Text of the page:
Poetry of Kansas Here & Now, There & Then

Posts tagged ‘Izzy Wasserstein’

109. Stepping Into The Woods

Turn around. The woods have swallowed

you already. The way in is easier

than the way out. Obey these rules:

 

stay on the path. Do not follow the lights

that flicker on the edge of sight.

Do not eat the bread crumbs,

 

or listen to the voices, though they echo

through you like the promise of home.

Begin to forget that word: it’s only

 

a place you return to and find

no longer exists. Like a cabin

braced with candy canes, lovely

 

to see, dangerous to touch.

You’ll meet strangers on the way.

Speak to them if you must,

 

but give them nothing, tell them nothing.

What sharp teeth they have.

Others have come here

 

before you, but few have left. Curiosity

can consume you. You may think

you see your parents, your lover.

 

Do not run to them. If you come to a cabin

with legs, walk past it. The skittering

behind you may grow distant in time.

 

Try not to dream of what may have been.

Distrust what you see. Remember the tale

of the girl who took the stranger’s

 

generosity, how he dragged her

through the streets in a spiked barrel,

or chewed her bones clean. Learn

 

that trust can kill, and that death

is not the worst thing that can happen

to the young. If you must sleep,

 

do not dream. The woods enfold

you now, thick as blankets. I tell

you the truth: they are patient

 

as wolves, hungry as winter.

– Izzy Wasserstein

Israel Wasserstein was born and raised on the Great Plains and currently teaches at Washburn University in Topeka, KS. He received his MFA from the University of New Mexico in 2006. His poetry and fiction have appeared in Flint Hills Review, Blue Mesa Review, Coal City Review, BorderSenses and elsewhere.

61. Highway 54: Controlled Burn

Eastern Kansas, hills pungent

with controlled burn: my eyes

sting, black clouds rise

 

into angry evening. All about me,

ribbons of flame unspooled

by grim-faced men with rusty

 

pickups. Sunglasses

conceal their eyes

as they watch the sky,

 

the night clear,

free of portentous clouds.

Rain will not come.

 

And if it did, they would still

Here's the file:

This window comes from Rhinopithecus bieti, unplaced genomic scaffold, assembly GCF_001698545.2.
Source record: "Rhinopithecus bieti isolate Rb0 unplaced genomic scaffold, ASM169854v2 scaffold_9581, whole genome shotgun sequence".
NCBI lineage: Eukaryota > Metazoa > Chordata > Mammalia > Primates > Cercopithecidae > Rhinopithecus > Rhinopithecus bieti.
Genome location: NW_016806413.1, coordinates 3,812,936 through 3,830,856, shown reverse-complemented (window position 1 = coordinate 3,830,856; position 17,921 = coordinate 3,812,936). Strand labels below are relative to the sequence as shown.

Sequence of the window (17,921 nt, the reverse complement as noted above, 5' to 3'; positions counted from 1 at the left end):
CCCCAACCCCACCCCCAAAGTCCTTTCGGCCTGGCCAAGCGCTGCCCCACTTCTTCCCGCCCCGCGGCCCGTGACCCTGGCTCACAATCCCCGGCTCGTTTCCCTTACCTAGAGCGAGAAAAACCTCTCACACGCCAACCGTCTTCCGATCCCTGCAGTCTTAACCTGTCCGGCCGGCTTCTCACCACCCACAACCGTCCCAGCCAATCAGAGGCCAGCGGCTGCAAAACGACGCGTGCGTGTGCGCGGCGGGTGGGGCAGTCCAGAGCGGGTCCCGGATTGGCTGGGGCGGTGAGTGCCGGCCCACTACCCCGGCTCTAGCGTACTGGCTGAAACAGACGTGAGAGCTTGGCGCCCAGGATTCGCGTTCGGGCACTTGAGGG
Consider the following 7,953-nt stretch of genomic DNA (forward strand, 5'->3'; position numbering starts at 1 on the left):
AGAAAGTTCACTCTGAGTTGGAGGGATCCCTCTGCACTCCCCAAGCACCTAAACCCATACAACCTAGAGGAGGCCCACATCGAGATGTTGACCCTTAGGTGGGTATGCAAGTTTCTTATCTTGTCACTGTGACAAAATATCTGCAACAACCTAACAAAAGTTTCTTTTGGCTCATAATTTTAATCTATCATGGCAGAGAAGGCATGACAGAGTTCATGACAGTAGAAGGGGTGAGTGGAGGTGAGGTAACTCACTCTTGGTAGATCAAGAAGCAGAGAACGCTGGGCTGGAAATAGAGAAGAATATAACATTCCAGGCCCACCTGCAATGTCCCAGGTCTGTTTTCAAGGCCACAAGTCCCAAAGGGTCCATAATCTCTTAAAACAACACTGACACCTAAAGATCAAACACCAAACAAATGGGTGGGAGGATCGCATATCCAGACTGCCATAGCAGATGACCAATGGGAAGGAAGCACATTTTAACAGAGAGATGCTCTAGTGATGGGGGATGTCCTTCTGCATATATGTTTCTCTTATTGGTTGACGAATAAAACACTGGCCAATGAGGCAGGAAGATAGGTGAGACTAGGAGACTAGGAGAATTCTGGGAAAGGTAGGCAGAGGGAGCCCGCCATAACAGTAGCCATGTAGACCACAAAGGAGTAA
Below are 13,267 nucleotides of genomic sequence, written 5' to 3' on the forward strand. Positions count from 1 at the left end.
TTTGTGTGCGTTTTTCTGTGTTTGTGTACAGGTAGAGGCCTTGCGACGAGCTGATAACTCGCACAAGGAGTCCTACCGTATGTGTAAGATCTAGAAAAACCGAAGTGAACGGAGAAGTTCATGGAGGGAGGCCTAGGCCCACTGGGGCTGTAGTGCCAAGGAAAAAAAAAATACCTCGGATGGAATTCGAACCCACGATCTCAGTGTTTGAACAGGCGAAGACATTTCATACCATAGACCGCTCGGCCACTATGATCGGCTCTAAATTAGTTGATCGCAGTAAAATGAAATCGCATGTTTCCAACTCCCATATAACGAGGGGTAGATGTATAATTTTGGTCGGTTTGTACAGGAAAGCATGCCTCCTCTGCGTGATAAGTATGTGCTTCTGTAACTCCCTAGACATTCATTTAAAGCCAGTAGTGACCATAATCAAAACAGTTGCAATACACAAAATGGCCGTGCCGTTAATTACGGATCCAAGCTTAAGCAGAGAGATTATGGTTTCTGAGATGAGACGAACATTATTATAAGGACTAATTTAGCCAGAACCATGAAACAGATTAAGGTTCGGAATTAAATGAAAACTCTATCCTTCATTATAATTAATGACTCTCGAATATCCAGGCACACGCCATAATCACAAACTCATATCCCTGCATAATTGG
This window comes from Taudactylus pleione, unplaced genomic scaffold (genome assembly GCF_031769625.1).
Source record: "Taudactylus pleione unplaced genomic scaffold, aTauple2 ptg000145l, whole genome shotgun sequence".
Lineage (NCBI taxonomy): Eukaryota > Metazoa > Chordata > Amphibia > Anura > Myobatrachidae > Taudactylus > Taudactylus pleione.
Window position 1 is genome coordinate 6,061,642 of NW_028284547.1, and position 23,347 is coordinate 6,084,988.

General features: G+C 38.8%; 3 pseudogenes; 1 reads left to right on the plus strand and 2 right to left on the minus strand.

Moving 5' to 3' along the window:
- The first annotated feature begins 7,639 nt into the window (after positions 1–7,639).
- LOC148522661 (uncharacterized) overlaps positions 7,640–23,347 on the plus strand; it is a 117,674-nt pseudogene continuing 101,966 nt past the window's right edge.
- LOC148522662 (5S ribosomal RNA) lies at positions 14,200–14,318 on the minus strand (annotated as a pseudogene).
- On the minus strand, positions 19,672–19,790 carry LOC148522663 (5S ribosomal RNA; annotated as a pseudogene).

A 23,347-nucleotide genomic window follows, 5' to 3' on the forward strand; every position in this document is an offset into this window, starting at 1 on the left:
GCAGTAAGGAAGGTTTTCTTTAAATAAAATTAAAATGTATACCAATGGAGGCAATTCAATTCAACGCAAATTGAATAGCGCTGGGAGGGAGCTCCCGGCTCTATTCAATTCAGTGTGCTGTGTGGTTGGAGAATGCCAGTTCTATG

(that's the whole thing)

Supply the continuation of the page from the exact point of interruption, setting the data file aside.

burn, unwilling to risk

disaster, fires twisting

 

from these fallow

fields those newly planted.

Sharp-lined faces know too well

 

mercy’s cost, destroy

what they must to save

the rest. One man turns

 

his head to watch me pass,

glasses black as his hair

outlined against red flame,

 

orange sky. He nods,

I nod, accelerate

toward home, towards

 

whatever still remains.

– Izzy Wasserstein

Israel Wasserstein was born and raised on the Great Plains and currently teaches at Washburn University in Topeka, KS. He received his MFA from the University of New Mexico in 2006. His poetry and fiction have appeared in Flint Hills Review, Blue Mesa Review, Coal City Review, BorderSenses and elsewhere.

47. A Kansas Native Discusses Natural Disasters

Winner of the Kansas Poetry Month contest, week one: storms (amateur category)

Raised in California, you freeze with each storm warning,

listen for the locomotive roar,

imagine the funnel cloud descending

dark against greenblack dusk.

Strange, I thought. You know

the earth can swallow cars, buildings,

that land can collapse to sea,

that the next Big One is inevitable.

Yet a twister might pass blocks away

and leave us unaware until sirens woke us.

But now I know: you are a child of the land.

Amidst its tremors you brace under doorframes

without fear. I was raised by sky,

its furies as much as its calms.

When the evening chills with the hammer of hail,

the air takes me breathless, tense, home.

– Israel Wasserstein

Israel Wasserstein was born and raised on the Great Plains and currently teaches at Washburn University in Topeka, KS. He received his MFA from the University of New Mexico in 2006. His poetry and fiction have appeared in Flint Hills Review, Blue Mesa Review, Coal City Review, BorderSenses and elsewhere.

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